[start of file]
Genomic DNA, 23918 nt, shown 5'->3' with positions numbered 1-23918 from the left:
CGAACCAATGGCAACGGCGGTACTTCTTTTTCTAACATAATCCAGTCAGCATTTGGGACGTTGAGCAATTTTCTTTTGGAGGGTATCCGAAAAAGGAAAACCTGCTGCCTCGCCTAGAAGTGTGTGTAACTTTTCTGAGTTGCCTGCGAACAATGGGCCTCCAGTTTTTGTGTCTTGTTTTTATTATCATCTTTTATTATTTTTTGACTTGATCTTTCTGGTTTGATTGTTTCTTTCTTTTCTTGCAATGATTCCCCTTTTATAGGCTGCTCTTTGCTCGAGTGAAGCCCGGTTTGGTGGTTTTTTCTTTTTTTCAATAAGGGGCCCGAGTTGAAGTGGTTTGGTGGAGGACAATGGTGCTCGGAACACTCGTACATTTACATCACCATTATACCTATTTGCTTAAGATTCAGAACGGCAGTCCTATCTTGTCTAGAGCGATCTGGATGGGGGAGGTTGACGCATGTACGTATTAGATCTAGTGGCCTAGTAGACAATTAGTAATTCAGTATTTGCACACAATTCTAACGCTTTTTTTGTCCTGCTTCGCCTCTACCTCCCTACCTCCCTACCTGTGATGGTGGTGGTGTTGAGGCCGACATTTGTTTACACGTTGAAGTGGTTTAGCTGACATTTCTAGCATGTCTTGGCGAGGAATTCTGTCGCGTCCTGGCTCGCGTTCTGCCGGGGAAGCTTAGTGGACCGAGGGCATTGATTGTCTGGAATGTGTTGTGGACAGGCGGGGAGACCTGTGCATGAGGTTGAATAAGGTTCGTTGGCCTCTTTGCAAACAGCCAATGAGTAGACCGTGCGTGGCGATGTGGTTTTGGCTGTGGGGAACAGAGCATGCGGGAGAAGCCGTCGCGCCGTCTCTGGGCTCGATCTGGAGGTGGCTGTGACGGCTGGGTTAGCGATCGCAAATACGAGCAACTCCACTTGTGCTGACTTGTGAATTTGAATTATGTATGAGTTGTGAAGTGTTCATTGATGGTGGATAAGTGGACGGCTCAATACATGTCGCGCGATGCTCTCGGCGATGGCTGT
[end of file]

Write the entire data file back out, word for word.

Genomic DNA, 23918 nt, shown 5'->3' with positions numbered 1-23918 from the left:
CGAACCAATGGCAACGGCGGTACTTCTTTTTCTAACATAATCCAGTCAGCATTTGGGACGTTGAGCAATTTTCTTTTGGAGGGTATCCGAAAAAGGAAAACCTGCTGCCTCGCCTAGAAGTGTGTGTAACTTTTCTGAGTTGCCTGCGAACAATGGGCCTCCAGTTTTTGTGTCTTGTTTTTATTATCATCTTTTATTATTTTTTGACTTGATCTTTCTGGTTTGATTGTTTCTTTCTTTTCTTGCAATGATTCCCCTTTTATAGGCTGCTCTTTGCTCGAGTGAAGCCCGGTTTGGTGGTTTTTTCTTTTTTTCAATAAGGGGCCCGAGTTGAAGTGGTTTGGTGGAGGACAATGGTGCTCGGAACACTCGTACATTTACATCACCATTATACCTATTTGCTTAAGATTCAGAACGGCAGTCCTATCTTGTCTAGAGCGATCTGGATGGGGGAGGTTGACGCATGTACGTATTAGATCTAGTGGCCTAGTAGACAATTAGTAATTCAGTATTTGCACACAATTCTAACGCTTTTTTTGTCCTGCTTCGCCTCTACCTCCCTACCTCCCTACCTGTGATGGTGGTGGTGTTGAGGCCGACATTTGTTTACACGTTGAAGTGGTTTAGCTGACATTTCTAGCATGTCTTGGCGAGGAATTCTGTCGCGTCCTGGCTCGCGTTCTGCCGGGGAAGCTTAGTGGACCGAGGGCATTGATTGTCTGGAATGTGTTGTGGACAGGCGGGGAGACCTGTGCATGAGGTTGAATAAGGTTCGTTGGCCTCTTTGCAAACAGCCAATGAGTAGACCGTGCGTGGCGATGTGGTTTTGGCTGTGGGGAACAGAGCATGCGGGAGAAGCCGTCGCGCCGTCTCTGGGCTCGATCTGGAGGTGGCTGTGACGGCTGGGTTAGCGATCGCAAATACGAGCAACTCCACTTGTGCTGACTTGTGAATTTGAATTATGTATGAGTTGTGAAGTGTTCATTGATGGTGGATAAGTGGACGGCTCAATACATGTCGCGCGATGCTCTCGGCGATGGCTGT